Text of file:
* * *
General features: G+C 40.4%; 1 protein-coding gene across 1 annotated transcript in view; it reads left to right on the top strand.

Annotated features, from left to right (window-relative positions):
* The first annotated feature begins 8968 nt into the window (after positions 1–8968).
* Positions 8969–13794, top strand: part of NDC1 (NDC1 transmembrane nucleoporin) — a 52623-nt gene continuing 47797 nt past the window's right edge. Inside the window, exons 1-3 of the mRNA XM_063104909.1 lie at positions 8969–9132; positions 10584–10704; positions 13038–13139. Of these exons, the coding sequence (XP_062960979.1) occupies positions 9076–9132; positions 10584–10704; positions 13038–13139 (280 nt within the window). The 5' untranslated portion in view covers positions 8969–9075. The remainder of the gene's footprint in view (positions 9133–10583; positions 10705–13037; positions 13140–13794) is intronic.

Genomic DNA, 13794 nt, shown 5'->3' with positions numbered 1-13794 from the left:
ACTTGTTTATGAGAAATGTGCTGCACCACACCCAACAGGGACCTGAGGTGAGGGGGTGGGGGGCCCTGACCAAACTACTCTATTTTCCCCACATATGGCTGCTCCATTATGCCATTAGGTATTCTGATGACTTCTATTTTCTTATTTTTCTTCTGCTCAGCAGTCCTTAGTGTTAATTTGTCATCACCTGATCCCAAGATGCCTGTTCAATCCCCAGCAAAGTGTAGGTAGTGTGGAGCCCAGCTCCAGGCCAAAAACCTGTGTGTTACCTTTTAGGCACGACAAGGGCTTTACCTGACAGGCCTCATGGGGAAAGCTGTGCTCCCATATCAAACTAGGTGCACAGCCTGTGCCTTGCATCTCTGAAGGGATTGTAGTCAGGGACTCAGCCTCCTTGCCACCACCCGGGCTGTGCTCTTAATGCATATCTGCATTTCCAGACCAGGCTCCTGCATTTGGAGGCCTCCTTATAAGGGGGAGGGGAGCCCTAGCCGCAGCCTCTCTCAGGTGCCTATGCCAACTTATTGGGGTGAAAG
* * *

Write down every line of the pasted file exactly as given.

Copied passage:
General features: G+C 40.4%; 1 protein-coding gene across 1 annotated transcript in view; it reads left to right on the top strand.

Annotated features, from left to right (window-relative positions):
* The first annotated feature begins 8968 nt into the window (after positions 1–8968).
* Positions 8969–13794, top strand: part of NDC1 (NDC1 transmembrane nucleoporin) — a 52623-nt gene continuing 47797 nt past the window's right edge. Inside the window, exons 1-3 of the mRNA XM_063104909.1 lie at positions 8969–9132; positions 10584–10704; positions 13038–13139. Of these exons, the coding sequence (XP_062960979.1) occupies positions 9076–9132; positions 10584–10704; positions 13038–13139 (280 nt within the window). The 5' untranslated portion in view covers positions 8969–9075. The remainder of the gene's footprint in view (positions 9133–10583; positions 10705–13037; positions 13140–13794) is intronic.

Genomic DNA, 13794 nt, shown 5'->3' with positions numbered 1-13794 from the left:
ACTTGTTTATGAGAAATGTGCTGCACCACACCCAACAGGGACCTGAGGTGAGGGGGTGGGGGGCCCTGACCAAACTACTCTATTTTCCCCACATATGGCTGCTCCATTATGCCATTAGGTATTCTGATGACTTCTATTTTCTTATTTTTCTTCTGCTCAGCAGTCCTTAGTGTTAATTTGTCATCACCTGATCCCAAGATGCCTGTTCAATCCCCAGCAAAGTGTAGGTAGTGTGGAGCCCAGCTCCAGGCCAAAAACCTGTGTGTTACCTTTTAGGCACGACAAGGGCTTTACCTGACAGGCCTCATGGGGAAAGCTGTGCTCCCATATCAAACTAGGTGCACAGCCTGTGCCTTGCATCTCTGAAGGGATTGTAGTCAGGGACTCAGCCTCCTTGCCACCACCCGGGCTGTGCTCTTAATGCATATCTGCATTTCCAGACCAGGCTCCTGCATTTGGAGGCCTCCTTATAAGGGGGAGGGGAGCCCTAGCCGCAGCCTCTCTCAGGTGCCTATGCCAACTTATTGGGGTGAAAG